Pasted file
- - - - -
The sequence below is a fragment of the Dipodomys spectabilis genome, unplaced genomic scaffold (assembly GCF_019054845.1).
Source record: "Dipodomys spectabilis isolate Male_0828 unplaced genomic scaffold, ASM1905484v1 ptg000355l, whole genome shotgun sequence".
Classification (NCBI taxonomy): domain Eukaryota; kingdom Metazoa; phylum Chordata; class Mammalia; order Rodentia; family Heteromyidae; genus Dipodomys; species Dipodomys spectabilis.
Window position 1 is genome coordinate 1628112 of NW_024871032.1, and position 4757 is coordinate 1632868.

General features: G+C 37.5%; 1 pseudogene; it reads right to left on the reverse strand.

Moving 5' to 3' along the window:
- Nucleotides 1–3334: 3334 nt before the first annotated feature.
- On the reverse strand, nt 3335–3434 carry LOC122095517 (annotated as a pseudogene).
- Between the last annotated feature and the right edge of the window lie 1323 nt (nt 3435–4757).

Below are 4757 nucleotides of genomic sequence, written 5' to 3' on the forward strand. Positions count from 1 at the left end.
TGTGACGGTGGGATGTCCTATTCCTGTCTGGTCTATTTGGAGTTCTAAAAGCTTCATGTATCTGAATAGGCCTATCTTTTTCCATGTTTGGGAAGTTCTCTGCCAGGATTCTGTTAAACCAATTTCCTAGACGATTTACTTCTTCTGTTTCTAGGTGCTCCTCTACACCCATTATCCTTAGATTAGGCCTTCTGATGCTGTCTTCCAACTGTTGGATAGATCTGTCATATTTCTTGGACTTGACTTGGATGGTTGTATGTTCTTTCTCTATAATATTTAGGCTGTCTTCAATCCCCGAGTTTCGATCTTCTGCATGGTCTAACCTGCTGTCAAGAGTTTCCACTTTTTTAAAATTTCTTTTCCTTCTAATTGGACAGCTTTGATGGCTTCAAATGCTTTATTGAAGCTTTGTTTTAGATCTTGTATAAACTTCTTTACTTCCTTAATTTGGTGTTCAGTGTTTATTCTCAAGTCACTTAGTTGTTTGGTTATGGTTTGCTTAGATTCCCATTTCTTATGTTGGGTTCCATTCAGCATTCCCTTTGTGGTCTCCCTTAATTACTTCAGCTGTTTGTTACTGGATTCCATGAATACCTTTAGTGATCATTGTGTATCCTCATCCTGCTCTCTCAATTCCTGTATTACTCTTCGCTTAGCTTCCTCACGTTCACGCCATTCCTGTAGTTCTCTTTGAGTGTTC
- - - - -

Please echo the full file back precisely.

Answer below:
The sequence below is a fragment of the Dipodomys spectabilis genome, unplaced genomic scaffold (assembly GCF_019054845.1).
Source record: "Dipodomys spectabilis isolate Male_0828 unplaced genomic scaffold, ASM1905484v1 ptg000355l, whole genome shotgun sequence".
Classification (NCBI taxonomy): domain Eukaryota; kingdom Metazoa; phylum Chordata; class Mammalia; order Rodentia; family Heteromyidae; genus Dipodomys; species Dipodomys spectabilis.
Window position 1 is genome coordinate 1628112 of NW_024871032.1, and position 4757 is coordinate 1632868.

General features: G+C 37.5%; 1 pseudogene; it reads right to left on the reverse strand.

Moving 5' to 3' along the window:
- Nucleotides 1–3334: 3334 nt before the first annotated feature.
- On the reverse strand, nt 3335–3434 carry LOC122095517 (annotated as a pseudogene).
- Between the last annotated feature and the right edge of the window lie 1323 nt (nt 3435–4757).

Below are 4757 nucleotides of genomic sequence, written 5' to 3' on the forward strand. Positions count from 1 at the left end.
TGTGACGGTGGGATGTCCTATTCCTGTCTGGTCTATTTGGAGTTCTAAAAGCTTCATGTATCTGAATAGGCCTATCTTTTTCCATGTTTGGGAAGTTCTCTGCCAGGATTCTGTTAAACCAATTTCCTAGACGATTTACTTCTTCTGTTTCTAGGTGCTCCTCTACACCCATTATCCTTAGATTAGGCCTTCTGATGCTGTCTTCCAACTGTTGGATAGATCTGTCATATTTCTTGGACTTGACTTGGATGGTTGTATGTTCTTTCTCTATAATATTTAGGCTGTCTTCAATCCCCGAGTTTCGATCTTCTGCATGGTCTAACCTGCTGTCAAGAGTTTCCACTTTTTTAAAATTTCTTTTCCTTCTAATTGGACAGCTTTGATGGCTTCAAATGCTTTATTGAAGCTTTGTTTTAGATCTTGTATAAACTTCTTTACTTCCTTAATTTGGTGTTCAGTGTTTATTCTCAAGTCACTTAGTTGTTTGGTTATGGTTTGCTTAGATTCCCATTTCTTATGTTGGGTTCCATTCAGCATTCCCTTTGTGGTCTCCCTTAATTACTTCAGCTGTTTGTTACTGGATTCCATGAATACCTTTAGTGATCATTGTGTATCCTCATCCTGCTCTCTCAATTCCTGTATTACTCTTCGCTTAGCTTCCTCACGTTCACGCCATTCCTGTAGTTCTCTTTGAGTGTTC